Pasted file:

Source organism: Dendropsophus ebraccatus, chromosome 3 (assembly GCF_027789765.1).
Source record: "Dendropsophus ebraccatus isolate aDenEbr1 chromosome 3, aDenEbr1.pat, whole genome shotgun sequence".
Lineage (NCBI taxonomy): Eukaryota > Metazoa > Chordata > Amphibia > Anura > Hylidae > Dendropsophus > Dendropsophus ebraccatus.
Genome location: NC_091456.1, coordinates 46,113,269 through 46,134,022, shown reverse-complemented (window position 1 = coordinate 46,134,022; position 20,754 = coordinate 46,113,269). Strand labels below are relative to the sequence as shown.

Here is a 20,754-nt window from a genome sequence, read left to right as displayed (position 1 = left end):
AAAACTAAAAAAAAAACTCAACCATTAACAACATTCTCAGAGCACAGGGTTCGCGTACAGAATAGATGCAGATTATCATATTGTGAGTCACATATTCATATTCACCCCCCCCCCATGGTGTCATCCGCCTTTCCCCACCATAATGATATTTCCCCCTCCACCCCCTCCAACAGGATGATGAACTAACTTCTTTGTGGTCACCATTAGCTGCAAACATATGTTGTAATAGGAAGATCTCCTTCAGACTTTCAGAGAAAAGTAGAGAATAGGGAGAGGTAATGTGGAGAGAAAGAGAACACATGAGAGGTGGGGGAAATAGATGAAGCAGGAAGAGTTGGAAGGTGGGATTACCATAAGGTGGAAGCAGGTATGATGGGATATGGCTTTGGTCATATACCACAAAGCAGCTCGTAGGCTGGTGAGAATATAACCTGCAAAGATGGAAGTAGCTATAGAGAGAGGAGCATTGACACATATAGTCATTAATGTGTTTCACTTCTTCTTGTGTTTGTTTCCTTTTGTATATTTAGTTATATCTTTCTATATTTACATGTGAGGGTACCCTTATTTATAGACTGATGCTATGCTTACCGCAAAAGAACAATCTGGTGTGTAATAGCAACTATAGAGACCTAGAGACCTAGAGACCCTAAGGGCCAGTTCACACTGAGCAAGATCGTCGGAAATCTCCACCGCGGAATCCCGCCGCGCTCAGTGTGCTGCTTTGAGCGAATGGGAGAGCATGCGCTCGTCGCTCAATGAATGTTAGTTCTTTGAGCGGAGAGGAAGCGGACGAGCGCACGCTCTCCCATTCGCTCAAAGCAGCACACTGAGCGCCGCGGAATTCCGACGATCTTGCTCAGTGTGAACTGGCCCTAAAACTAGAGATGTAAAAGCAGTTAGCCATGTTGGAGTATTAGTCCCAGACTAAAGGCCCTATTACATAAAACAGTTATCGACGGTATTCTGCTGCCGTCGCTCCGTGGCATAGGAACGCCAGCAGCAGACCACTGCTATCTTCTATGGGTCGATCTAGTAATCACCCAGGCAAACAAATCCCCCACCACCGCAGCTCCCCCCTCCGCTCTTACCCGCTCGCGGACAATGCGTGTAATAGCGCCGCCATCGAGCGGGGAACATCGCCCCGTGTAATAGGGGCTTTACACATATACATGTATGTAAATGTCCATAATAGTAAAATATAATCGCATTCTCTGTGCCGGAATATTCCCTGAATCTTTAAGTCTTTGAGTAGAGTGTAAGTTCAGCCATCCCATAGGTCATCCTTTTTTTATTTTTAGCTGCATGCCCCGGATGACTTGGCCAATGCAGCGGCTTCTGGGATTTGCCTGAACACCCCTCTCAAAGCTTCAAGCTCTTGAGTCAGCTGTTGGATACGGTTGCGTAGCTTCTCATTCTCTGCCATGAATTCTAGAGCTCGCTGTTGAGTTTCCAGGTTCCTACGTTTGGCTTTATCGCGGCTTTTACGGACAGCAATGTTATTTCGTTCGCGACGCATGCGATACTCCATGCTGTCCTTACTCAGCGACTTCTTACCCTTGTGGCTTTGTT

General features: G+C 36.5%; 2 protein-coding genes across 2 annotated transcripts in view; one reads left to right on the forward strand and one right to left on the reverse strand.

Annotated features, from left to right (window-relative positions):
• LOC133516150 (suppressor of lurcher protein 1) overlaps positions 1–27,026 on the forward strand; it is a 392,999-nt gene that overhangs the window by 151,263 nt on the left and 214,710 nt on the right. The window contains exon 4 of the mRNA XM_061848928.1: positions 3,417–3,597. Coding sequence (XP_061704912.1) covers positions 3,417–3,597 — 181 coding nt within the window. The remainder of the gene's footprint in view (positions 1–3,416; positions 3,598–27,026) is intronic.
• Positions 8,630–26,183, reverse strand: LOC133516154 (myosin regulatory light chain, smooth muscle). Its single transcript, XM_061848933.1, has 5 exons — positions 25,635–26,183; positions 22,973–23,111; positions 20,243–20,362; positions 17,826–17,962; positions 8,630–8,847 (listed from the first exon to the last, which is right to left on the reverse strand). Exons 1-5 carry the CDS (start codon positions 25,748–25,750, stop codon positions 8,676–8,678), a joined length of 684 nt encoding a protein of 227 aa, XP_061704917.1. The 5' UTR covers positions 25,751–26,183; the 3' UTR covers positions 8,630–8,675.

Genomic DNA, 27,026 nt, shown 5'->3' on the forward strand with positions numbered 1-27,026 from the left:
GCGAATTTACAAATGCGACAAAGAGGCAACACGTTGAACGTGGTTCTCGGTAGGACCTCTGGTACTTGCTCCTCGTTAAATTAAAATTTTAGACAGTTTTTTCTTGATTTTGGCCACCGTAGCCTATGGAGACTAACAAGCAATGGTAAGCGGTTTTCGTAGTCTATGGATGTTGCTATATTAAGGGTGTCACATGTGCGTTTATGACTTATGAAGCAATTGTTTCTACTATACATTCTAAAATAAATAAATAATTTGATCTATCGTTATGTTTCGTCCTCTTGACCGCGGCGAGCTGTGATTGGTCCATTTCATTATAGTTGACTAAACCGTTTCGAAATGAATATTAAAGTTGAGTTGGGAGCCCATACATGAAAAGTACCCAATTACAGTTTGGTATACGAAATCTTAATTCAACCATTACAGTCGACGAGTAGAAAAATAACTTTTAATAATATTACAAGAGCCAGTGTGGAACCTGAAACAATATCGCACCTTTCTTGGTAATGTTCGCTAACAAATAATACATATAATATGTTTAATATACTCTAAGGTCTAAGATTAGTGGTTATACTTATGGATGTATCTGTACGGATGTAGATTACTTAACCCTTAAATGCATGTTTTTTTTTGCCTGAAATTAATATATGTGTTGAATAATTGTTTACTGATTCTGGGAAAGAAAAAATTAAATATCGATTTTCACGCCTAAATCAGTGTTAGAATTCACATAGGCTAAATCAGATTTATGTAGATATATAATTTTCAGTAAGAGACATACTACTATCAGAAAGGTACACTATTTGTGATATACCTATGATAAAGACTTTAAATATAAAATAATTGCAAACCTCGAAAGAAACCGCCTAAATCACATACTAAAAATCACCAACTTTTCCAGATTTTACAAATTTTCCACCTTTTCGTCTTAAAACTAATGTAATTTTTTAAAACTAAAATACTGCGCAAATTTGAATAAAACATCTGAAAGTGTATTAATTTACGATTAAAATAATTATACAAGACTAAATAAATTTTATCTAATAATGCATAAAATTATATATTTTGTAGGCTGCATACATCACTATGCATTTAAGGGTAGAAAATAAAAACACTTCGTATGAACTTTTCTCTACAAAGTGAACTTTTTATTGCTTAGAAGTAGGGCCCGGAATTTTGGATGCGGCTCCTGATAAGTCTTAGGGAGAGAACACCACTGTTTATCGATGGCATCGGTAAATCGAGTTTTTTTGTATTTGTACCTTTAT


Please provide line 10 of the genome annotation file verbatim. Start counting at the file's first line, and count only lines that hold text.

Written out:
• Positions 8,630–26,183, reverse strand: LOC133516154 (myosin regulatory light chain, smooth muscle). Its single transcript, XM_061848933.1, has 5 exons — positions 25,635–26,183; positions 22,973–23,111; positions 20,243–20,362; positions 17,826–17,962; positions 8,630–8,847 (listed from the first exon to the last, which is right to left on the reverse strand). Exons 1-5 carry the CDS (start codon positions 25,748–25,750, stop codon positions 8,676–8,678), a joined length of 684 nt encoding a protein of 227 aa, XP_061704917.1. The 5' UTR covers positions 25,751–26,183; the 3' UTR covers positions 8,630–8,675.